BUZZ – TAWNY OWL
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Hatch Year: 2018
Arrival to WBS: 2018
Reason for Residence: hatched in captivity
Forest was hatched at World Bird Sanctuary and was hand raised by Naturalists to become an education ambassador. As a chick he was well known for his love of attempting to jump onto boxes, and randomly falling asleep upon binders, paperwork, and in hands. Now that he’s all grown up he flies in our Owl Prowl programs, and is known for his speed and low flights.
Forest stands out with his orange cheeks and quick little calls that almost sound like barks. When still in training he taught himself to fly from a perch nearly two stories high down a steep descent directly into his crate for a perfect landing! Forest also enjoys being walked around on his trainers’ gloves. Why fly when someone can walk you to your destination?
SPECIES: TAWNY OWL
CONSERVATION STATUS: LEAST CONCERN
The Tawny Owl is a common bird, especially in central Europe. A mid-1990s estimate of the European population was 400,000-800,000 pairs. Globally, the population may be estimated anywhere from 1 million to nearly 3 million individuals. “Tawnies” are by far the most common owl species in the UK, with an estimated population of 50,000 pairs (2005). Nevertheless, they are amber-listed as a Species of Conservation Concern in the UK as a result of recent breeding and winter population and range decline.
Scientific Name: Strix aluco
Description: plumage is chestnut brown, heavily mottled with grey, brown and black streaks; face is round with deep set black eyes; plumage pattern gives this bird a blocky, thick-set look; like the Barred Owl to which it is related, it lacks ear tufts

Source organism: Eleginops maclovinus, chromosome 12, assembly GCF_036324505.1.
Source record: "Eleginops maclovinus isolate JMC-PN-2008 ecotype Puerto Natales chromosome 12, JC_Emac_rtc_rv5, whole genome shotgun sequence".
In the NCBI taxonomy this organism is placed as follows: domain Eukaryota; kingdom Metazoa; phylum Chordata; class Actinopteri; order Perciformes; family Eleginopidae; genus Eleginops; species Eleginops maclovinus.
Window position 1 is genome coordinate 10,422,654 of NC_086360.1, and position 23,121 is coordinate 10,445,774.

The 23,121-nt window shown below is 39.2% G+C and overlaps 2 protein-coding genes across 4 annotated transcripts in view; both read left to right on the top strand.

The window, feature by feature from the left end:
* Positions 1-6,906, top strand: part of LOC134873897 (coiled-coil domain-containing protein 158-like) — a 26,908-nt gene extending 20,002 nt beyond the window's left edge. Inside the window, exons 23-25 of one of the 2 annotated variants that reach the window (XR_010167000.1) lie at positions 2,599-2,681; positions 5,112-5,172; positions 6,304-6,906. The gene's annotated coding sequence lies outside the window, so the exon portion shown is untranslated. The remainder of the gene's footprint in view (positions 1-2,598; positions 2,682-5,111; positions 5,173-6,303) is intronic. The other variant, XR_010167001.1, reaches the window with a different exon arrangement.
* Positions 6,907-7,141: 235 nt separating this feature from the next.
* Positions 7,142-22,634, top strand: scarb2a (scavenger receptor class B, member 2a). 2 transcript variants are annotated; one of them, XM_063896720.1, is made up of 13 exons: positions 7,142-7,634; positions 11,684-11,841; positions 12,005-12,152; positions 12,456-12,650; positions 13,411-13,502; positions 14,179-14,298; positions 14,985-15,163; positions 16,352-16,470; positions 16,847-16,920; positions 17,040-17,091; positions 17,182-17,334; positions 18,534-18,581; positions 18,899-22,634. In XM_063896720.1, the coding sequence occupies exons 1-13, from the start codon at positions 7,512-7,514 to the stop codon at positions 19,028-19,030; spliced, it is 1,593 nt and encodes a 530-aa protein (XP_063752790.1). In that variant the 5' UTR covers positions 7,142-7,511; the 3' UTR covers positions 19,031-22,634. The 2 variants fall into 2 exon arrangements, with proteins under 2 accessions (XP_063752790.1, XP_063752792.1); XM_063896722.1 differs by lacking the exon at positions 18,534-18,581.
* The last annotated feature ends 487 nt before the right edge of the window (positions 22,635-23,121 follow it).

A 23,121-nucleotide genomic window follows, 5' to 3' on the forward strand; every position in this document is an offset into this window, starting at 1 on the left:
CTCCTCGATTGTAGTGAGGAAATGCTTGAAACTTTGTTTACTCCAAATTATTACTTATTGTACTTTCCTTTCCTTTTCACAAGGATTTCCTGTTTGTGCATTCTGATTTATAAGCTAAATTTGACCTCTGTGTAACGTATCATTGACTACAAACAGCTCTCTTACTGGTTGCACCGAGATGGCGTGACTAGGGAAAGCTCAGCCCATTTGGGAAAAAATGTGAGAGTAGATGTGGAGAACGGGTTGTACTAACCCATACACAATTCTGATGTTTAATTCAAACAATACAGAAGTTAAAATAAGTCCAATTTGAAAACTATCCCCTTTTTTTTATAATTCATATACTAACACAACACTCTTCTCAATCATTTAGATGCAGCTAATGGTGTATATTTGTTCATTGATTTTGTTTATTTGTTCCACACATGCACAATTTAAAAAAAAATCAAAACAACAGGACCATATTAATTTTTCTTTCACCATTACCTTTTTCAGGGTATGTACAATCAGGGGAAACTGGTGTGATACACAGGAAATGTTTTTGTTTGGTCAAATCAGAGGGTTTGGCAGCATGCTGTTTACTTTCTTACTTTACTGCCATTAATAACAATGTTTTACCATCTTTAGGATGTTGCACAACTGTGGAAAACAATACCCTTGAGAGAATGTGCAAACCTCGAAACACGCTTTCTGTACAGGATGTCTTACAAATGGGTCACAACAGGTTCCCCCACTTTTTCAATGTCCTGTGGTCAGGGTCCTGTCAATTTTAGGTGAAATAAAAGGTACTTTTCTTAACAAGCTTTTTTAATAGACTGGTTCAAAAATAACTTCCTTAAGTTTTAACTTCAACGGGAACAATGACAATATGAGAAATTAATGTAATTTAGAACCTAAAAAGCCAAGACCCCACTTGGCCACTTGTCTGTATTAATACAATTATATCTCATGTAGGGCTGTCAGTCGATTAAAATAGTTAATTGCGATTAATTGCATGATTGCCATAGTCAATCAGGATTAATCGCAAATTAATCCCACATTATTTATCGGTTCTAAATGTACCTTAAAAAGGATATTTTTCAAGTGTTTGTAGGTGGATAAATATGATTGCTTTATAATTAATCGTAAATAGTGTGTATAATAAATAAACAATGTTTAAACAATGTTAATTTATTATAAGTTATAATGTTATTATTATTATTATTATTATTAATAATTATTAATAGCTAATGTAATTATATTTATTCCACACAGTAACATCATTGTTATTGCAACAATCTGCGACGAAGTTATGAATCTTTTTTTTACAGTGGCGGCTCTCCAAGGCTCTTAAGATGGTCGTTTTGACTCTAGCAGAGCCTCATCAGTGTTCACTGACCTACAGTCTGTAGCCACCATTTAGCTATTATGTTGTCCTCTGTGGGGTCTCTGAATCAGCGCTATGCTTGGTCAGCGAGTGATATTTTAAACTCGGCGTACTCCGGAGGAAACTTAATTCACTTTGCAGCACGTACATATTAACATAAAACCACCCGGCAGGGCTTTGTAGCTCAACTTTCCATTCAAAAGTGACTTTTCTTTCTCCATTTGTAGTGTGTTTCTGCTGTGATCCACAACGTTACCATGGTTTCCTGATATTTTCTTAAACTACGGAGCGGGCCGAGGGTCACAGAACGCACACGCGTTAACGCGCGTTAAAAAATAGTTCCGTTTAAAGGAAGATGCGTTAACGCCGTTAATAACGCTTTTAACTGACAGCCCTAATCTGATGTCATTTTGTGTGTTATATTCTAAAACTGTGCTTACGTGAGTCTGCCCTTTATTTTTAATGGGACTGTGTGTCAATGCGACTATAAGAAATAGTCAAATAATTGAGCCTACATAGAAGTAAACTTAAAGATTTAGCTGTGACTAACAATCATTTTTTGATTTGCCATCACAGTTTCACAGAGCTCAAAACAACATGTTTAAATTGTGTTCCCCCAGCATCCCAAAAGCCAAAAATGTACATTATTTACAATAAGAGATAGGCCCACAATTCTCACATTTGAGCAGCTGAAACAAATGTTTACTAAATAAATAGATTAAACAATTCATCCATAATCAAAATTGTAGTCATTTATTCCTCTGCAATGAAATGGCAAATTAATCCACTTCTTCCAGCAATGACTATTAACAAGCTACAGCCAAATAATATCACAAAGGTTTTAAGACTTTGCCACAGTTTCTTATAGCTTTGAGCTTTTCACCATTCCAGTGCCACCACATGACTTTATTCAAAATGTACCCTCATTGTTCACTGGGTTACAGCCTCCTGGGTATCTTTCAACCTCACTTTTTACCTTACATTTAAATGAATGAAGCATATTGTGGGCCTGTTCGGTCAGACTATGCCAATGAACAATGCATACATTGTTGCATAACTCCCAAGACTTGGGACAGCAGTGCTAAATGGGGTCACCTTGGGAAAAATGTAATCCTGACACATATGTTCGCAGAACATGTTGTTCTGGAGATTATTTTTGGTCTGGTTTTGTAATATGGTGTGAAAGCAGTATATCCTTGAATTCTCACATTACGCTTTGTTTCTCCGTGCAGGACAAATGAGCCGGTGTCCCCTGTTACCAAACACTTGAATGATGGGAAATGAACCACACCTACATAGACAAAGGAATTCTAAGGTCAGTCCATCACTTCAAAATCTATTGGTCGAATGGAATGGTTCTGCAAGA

Sex: male and female similar in appearance; females slightly larger than males
Age: up to 18 years in the wild
Weight: 14-20 oz.
Habitat: woodlands, parks, and recently urban areas
Range: Tawny Owls are found throughout Europe and North Africa, including Morocco, Tunisia, Algeria, and eastwards to Iran and western Siberia. Their range in Asia covers western India, the Himalayas, southern China, Korea and Taiwan. In Europe the Tawny owl is the most common and most widespread owl, being absent only in Ireland, the extreme north of Scotland, northern Russia, northern Scandinavia, Iceland and some of the Mediterranean islands.
Behavior: generally quite nocturnal, but are sometimes briefly active during daylight; highly territorial owl that seldom leaves its home range; monogamous and territorial year around.
Diet: small mammals and rodents, small birds, frogs, fish, insects and worms
Vocalization: The territorial hooting call of a male Tawny Owl is probably the most familiar of UK owl calls, beginning with a drawn out ‘hooo’, followed by a brief pause, before a softer ‘hu’ and then a resonant final phrase of ‘huhuhuhooo.
– This owl is so popular in Great Britain that it makes an appearance in many pieces of English literature, including “Winnie the Pooh” and the “Harry Potter” books.